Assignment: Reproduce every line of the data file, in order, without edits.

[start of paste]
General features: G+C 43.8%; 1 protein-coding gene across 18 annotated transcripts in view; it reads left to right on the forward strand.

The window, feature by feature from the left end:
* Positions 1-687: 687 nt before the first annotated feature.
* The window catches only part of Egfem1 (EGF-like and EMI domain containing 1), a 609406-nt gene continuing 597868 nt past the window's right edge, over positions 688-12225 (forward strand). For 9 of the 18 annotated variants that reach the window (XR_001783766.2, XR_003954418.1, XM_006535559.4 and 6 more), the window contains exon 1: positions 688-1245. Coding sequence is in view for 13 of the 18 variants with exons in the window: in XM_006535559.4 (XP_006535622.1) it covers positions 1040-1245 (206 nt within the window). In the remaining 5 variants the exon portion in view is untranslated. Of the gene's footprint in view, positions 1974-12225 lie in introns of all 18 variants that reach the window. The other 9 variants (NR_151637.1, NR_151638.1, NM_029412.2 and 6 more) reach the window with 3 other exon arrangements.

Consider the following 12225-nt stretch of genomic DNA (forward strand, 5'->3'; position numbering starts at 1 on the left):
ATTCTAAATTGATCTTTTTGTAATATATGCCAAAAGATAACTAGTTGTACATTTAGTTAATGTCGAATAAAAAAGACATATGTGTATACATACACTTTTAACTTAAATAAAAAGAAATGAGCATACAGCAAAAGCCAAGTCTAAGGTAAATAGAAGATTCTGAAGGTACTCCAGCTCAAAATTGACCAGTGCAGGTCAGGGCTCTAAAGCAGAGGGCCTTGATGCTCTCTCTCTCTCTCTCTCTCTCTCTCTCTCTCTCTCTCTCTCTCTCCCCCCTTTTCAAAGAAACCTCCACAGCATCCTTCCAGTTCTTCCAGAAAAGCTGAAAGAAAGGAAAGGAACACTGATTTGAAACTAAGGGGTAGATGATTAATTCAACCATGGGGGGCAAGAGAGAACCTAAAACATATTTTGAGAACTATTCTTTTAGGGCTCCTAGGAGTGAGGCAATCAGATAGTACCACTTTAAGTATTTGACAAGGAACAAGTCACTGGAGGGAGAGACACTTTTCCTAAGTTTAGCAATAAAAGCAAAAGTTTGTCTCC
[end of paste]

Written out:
General features: G+C 43.8%; 1 protein-coding gene across 18 annotated transcripts in view; it reads left to right on the forward strand.

The window, feature by feature from the left end:
* Positions 1-687: 687 nt before the first annotated feature.
* The window catches only part of Egfem1 (EGF-like and EMI domain containing 1), a 609406-nt gene continuing 597868 nt past the window's right edge, over positions 688-12225 (forward strand). For 9 of the 18 annotated variants that reach the window (XR_001783766.2, XR_003954418.1, XM_006535559.4 and 6 more), the window contains exon 1: positions 688-1245. Coding sequence is in view for 13 of the 18 variants with exons in the window: in XM_006535559.4 (XP_006535622.1) it covers positions 1040-1245 (206 nt within the window). In the remaining 5 variants the exon portion in view is untranslated. Of the gene's footprint in view, positions 1974-12225 lie in introns of all 18 variants that reach the window. The other 9 variants (NR_151637.1, NR_151638.1, NM_029412.2 and 6 more) reach the window with 3 other exon arrangements.

Consider the following 12225-nt stretch of genomic DNA (forward strand, 5'->3'; position numbering starts at 1 on the left):
ATTCTAAATTGATCTTTTTGTAATATATGCCAAAAGATAACTAGTTGTACATTTAGTTAATGTCGAATAAAAAAGACATATGTGTATACATACACTTTTAACTTAAATAAAAAGAAATGAGCATACAGCAAAAGCCAAGTCTAAGGTAAATAGAAGATTCTGAAGGTACTCCAGCTCAAAATTGACCAGTGCAGGTCAGGGCTCTAAAGCAGAGGGCCTTGATGCTCTCTCTCTCTCTCTCTCTCTCTCTCTCTCTCTCTCTCTCTCTCTCCCCCCTTTTCAAAGAAACCTCCACAGCATCCTTCCAGTTCTTCCAGAAAAGCTGAAAGAAAGGAAAGGAACACTGATTTGAAACTAAGGGGTAGATGATTAATTCAACCATGGGGGGCAAGAGAGAACCTAAAACATATTTTGAGAACTATTCTTTTAGGGCTCCTAGGAGTGAGGCAATCAGATAGTACCACTTTAAGTATTTGACAAGGAACAAGTCACTGGAGGGAGAGACACTTTTCCTAAGTTTAGCAATAAAAGCAAAAGTTTGTCTCC